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Endocrinology

Bromocriptine-induced changes in the biochemistry, physiology, and histology of the intermediate lobe of the rat pituitary gland.


PMID 6325134

Abstract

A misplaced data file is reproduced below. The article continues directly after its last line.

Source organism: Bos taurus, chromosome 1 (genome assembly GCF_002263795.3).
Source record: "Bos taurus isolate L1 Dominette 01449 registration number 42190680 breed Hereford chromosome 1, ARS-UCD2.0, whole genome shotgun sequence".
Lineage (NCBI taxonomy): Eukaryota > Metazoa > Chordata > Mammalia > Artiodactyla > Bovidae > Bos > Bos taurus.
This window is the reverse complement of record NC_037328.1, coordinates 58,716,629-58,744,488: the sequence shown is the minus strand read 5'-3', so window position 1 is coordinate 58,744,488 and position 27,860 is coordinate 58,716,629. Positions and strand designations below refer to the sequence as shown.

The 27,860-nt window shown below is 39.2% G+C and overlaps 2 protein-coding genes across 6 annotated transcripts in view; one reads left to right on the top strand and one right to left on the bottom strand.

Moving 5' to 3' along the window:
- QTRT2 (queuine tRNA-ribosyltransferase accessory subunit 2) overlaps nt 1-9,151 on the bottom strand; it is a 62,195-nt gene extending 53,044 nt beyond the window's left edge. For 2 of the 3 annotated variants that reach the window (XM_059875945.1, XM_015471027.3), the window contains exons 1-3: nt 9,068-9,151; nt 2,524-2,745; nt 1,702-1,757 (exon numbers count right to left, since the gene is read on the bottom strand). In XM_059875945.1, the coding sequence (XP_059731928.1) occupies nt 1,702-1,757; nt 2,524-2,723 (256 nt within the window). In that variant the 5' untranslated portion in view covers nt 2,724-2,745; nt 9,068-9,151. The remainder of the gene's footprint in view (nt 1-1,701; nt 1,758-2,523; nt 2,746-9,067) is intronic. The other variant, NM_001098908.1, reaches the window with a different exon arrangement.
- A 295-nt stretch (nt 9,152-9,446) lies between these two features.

Treatment of rats with 2-Br-alpha-ergocryptine (bromocriptine; CB 154) elicits biochemical, physiological, and histological changes in the intermediate lobe (IL) of the rat pituitary gland, suggesting a decrease in activity in the IL. CB 154 treatment decreases 1) the capacity of the IL to synthesize proopiomelanocortin (POMC), 2) the content of mRNA directing the synthesis of POMC, and 3) the capacity of the IL to synthesize the peptides desacetyl alpha MSH, N,O-diacetyl alpha MSH, and alpha MSH. CB 154 treatment also causes a 40% loss of IL protein and an atrophy of the IL. CB 154 treatment has a biphasic effect upon the IL content of alpha MSH-like peptides; the drug first increases and then diminishes the content of these molecules. Control experiments using CB 154-treated IL tissue suggest that these effects of CB 154 are not a toxic effect of CB 154 on the IL. Spiroperidol reverses the effects of CB 154 on POMC synthesis and POMC mRNA content; by itself, spiroperidol increases the IL synthesis of POMC, the IL content of POMC mRNA, and the capacity of the IL to synthesize immunoreactive alpha MSH. Stalk section of rat pituitary gland also results in an increase in the capacity of the IL to synthesize POMC. These results suggest that a D-2 dopamine receptor mediates a tonic inhibition of the function of the IL.